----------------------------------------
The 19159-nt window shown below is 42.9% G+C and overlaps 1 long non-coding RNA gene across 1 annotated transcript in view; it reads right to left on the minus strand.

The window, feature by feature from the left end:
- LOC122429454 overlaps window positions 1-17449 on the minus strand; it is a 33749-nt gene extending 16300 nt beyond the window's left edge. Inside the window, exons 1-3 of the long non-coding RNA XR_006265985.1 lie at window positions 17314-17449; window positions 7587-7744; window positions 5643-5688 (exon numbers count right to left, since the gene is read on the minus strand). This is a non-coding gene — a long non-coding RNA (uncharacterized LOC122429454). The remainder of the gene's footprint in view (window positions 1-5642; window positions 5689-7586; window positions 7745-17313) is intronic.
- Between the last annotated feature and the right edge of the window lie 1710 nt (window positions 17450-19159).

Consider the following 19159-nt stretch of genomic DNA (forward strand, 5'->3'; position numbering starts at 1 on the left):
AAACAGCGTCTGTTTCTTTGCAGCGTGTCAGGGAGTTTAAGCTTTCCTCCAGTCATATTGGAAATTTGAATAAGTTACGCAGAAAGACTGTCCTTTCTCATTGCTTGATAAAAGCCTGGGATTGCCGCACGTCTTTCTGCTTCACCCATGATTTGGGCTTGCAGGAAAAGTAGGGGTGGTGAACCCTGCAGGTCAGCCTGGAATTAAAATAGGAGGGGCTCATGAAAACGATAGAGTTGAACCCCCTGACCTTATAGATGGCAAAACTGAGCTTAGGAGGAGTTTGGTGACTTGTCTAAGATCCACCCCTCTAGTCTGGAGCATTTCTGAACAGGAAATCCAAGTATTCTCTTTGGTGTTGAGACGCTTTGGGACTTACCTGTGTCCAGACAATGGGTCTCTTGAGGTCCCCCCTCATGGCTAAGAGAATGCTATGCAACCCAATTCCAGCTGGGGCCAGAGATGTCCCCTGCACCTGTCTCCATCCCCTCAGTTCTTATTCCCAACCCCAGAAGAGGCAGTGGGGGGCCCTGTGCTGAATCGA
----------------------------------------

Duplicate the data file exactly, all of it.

The 19159-nt window shown below is 42.9% G+C and overlaps 1 long non-coding RNA gene across 1 annotated transcript in view; it reads right to left on the minus strand.

The window, feature by feature from the left end:
- LOC122429454 overlaps window positions 1-17449 on the minus strand; it is a 33749-nt gene extending 16300 nt beyond the window's left edge. Inside the window, exons 1-3 of the long non-coding RNA XR_006265985.1 lie at window positions 17314-17449; window positions 7587-7744; window positions 5643-5688 (exon numbers count right to left, since the gene is read on the minus strand). This is a non-coding gene — a long non-coding RNA (uncharacterized LOC122429454). The remainder of the gene's footprint in view (window positions 1-5642; window positions 5689-7586; window positions 7745-17313) is intronic.
- Between the last annotated feature and the right edge of the window lie 1710 nt (window positions 17450-19159).

Consider the following 19159-nt stretch of genomic DNA (forward strand, 5'->3'; position numbering starts at 1 on the left):
AAACAGCGTCTGTTTCTTTGCAGCGTGTCAGGGAGTTTAAGCTTTCCTCCAGTCATATTGGAAATTTGAATAAGTTACGCAGAAAGACTGTCCTTTCTCATTGCTTGATAAAAGCCTGGGATTGCCGCACGTCTTTCTGCTTCACCCATGATTTGGGCTTGCAGGAAAAGTAGGGGTGGTGAACCCTGCAGGTCAGCCTGGAATTAAAATAGGAGGGGCTCATGAAAACGATAGAGTTGAACCCCCTGACCTTATAGATGGCAAAACTGAGCTTAGGAGGAGTTTGGTGACTTGTCTAAGATCCACCCCTCTAGTCTGGAGCATTTCTGAACAGGAAATCCAAGTATTCTCTTTGGTGTTGAGACGCTTTGGGACTTACCTGTGTCCAGACAATGGGTCTCTTGAGGTCCCCCCTCATGGCTAAGAGAATGCTATGCAACCCAATTCCAGCTGGGGCCAGAGATGTCCCCTGCACCTGTCTCCATCCCCTCAGTTCTTATTCCCAACCCCAGAAGAGGCAGTGGGGGGCCCTGTGCTGAATCGA